Nominations for the 2011 CIO100 Index and CIO Awards are now closed
Thank you and best of luck to everyone who have submitted entries.
The selected 2011 CIO100 Honourees and the five CIO Awards winners will be officially announced on 8th of March, at the CIO Award Ceremony to be held in conjunction with 2011 CIO Conference, Singapore. Further updates and event information will be sent via e-mail to the main contact persons and/or project leaders listed in the submitted nomination forms.
For any queries regarding the CIO100 and CIO Awards nomination, please contact:
Tel: +65 6395 8062
For more information on the 2011 CIO Conference & CIO Awards event, please contact:
Tel: +65 6395 8043
S0 What Makes A CIO 100 Honouree?
Admission to the CIO 100 involves a stringent process that requires an organisation to be evaluated from a range of perspectives. When we look at a company, we will examine how value was added to the enterprise by the projects, including the following criteria:
- » Penetrating new markets
- » Changing the rules of competition in the market
- » Increasing market share
- » Giving customers a wider choice of products and services
- » Delivering better service
- » Faster, more efficient transactions
- » Cost savings
- » Increased profits
- » Raising productivity
- » Better intra and extra-supply chain collaboration
- » Faster turnaround times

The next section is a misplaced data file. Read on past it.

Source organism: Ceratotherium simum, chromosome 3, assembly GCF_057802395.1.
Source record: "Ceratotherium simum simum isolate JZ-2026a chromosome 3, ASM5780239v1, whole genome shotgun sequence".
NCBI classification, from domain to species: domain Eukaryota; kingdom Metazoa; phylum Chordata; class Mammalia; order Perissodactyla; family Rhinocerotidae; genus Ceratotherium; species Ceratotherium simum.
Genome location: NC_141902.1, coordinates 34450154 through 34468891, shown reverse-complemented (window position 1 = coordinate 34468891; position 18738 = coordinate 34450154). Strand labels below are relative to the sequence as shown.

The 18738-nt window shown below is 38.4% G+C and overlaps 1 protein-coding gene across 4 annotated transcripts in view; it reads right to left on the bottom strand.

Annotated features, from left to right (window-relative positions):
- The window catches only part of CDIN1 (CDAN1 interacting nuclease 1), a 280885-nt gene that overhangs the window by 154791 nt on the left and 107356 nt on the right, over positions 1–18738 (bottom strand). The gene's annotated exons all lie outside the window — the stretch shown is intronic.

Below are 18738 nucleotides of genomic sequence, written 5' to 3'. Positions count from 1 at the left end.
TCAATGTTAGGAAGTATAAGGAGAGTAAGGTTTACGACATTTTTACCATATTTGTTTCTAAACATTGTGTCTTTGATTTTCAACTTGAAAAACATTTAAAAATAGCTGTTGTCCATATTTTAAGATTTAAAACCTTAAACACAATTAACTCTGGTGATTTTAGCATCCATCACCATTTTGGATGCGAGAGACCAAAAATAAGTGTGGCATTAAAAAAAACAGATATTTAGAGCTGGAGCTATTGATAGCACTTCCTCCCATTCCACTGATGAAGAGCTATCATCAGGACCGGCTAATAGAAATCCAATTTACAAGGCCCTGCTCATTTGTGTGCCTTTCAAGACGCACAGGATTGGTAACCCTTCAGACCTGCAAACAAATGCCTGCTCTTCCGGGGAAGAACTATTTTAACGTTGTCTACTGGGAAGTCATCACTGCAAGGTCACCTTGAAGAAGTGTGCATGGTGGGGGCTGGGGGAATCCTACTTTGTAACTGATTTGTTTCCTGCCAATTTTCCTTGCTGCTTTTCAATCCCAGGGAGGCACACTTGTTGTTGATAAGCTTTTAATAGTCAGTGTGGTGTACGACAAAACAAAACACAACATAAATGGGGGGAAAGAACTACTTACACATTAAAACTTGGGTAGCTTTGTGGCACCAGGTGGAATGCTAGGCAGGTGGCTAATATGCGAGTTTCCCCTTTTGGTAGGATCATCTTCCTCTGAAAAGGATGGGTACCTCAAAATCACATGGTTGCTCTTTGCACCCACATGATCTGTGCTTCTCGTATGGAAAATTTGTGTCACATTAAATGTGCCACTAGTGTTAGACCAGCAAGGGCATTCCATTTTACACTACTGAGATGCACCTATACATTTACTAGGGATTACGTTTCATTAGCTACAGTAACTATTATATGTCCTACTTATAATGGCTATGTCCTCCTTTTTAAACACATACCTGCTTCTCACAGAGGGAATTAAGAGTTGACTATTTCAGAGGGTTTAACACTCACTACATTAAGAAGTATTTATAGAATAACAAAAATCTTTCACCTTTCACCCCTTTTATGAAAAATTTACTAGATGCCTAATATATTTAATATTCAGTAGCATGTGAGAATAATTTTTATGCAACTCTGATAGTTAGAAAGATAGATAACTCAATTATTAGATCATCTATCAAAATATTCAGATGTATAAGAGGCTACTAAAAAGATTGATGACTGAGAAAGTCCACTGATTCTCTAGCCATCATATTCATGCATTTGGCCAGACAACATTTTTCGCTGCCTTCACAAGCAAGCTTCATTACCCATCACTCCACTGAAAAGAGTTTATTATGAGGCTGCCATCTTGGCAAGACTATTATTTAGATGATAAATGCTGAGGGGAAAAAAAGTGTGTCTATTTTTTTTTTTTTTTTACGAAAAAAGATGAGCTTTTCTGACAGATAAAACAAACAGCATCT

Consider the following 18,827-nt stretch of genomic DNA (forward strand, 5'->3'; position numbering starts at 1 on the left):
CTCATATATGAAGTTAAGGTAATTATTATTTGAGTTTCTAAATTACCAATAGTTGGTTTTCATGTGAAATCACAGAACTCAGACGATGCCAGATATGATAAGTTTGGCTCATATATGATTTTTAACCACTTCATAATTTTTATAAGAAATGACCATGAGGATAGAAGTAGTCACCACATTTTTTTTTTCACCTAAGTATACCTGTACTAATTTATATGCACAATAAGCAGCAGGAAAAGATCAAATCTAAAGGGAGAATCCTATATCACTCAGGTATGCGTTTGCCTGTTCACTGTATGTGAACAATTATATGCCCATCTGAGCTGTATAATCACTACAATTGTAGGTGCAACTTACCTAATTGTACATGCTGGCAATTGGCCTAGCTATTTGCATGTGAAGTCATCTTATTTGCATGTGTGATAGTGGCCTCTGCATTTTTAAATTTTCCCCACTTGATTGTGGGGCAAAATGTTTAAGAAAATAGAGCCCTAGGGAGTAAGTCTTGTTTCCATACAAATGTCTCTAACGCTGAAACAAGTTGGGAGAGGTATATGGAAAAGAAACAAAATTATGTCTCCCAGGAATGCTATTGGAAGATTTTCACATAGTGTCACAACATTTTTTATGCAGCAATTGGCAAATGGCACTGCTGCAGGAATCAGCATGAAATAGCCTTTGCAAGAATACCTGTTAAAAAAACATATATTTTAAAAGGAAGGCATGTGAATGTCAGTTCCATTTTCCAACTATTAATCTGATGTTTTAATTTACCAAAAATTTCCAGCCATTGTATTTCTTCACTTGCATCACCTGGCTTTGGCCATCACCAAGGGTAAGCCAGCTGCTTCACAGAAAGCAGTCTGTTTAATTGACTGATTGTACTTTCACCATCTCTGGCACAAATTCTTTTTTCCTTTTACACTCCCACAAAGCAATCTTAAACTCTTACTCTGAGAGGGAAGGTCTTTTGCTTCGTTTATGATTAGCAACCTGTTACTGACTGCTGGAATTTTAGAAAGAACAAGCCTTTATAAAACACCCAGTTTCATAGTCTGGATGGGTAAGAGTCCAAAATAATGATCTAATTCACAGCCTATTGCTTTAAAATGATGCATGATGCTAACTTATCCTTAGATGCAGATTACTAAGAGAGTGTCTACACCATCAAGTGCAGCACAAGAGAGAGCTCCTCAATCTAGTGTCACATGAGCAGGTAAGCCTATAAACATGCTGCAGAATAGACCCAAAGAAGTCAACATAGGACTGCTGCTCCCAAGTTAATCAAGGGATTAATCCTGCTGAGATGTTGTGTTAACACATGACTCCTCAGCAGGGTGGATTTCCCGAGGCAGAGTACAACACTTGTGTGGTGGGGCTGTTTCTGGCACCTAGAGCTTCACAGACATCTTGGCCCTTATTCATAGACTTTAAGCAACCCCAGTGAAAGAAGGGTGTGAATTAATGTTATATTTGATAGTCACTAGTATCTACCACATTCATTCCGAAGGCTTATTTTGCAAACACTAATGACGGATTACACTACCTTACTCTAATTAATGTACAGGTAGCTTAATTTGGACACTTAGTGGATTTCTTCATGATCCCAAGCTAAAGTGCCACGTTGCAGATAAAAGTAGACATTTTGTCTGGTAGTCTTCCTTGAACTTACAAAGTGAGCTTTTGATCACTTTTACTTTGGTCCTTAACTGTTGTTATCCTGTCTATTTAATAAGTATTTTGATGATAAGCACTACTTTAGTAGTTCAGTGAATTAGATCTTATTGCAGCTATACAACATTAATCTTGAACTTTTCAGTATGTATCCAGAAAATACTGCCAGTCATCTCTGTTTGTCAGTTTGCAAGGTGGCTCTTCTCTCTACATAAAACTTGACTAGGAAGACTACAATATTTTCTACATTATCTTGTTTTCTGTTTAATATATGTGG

- » Improving time-to-market
- » Improving the quality of life in society
- » Improved employee experience and welfare
- » Environmental friendliness
What attracts the panel's attention
Areas of best practices
The CIO 100 judging panel is on the lookout for companies that have broken new ground in using IT systems / initiatives / projects in adding value to their customers.
Firstly, a straightforward, out-of-the-box software or hardware implementation will NOT help your organisation make the cut. The panel is looking for innovation, creativity and best practices in your organisation's use of technology to drive the business. The CIO 100 recognises business innovation and leadership, and is not a basic technology-oriented award. Ultimately the panel is looking for the strategic impact of the nominated initiative—at the very least, one that includes the creation of new revenue channels and business areas, and ideally one that also includes the transformation of the nominee's industry/sector.
Details, details, details: Take time to demonstrate, quantify and explain precisely how value was added to your organisation by the system/initiative/project you are nominating. Brevity may be the soul of wit, but it may not necessarily garner your organisation a CIO 100 placing and hard figures speak much louder than words.
Objectives: Clearly spell out the goals that your organisation was trying to achieve with the system/initiative or project being nominated.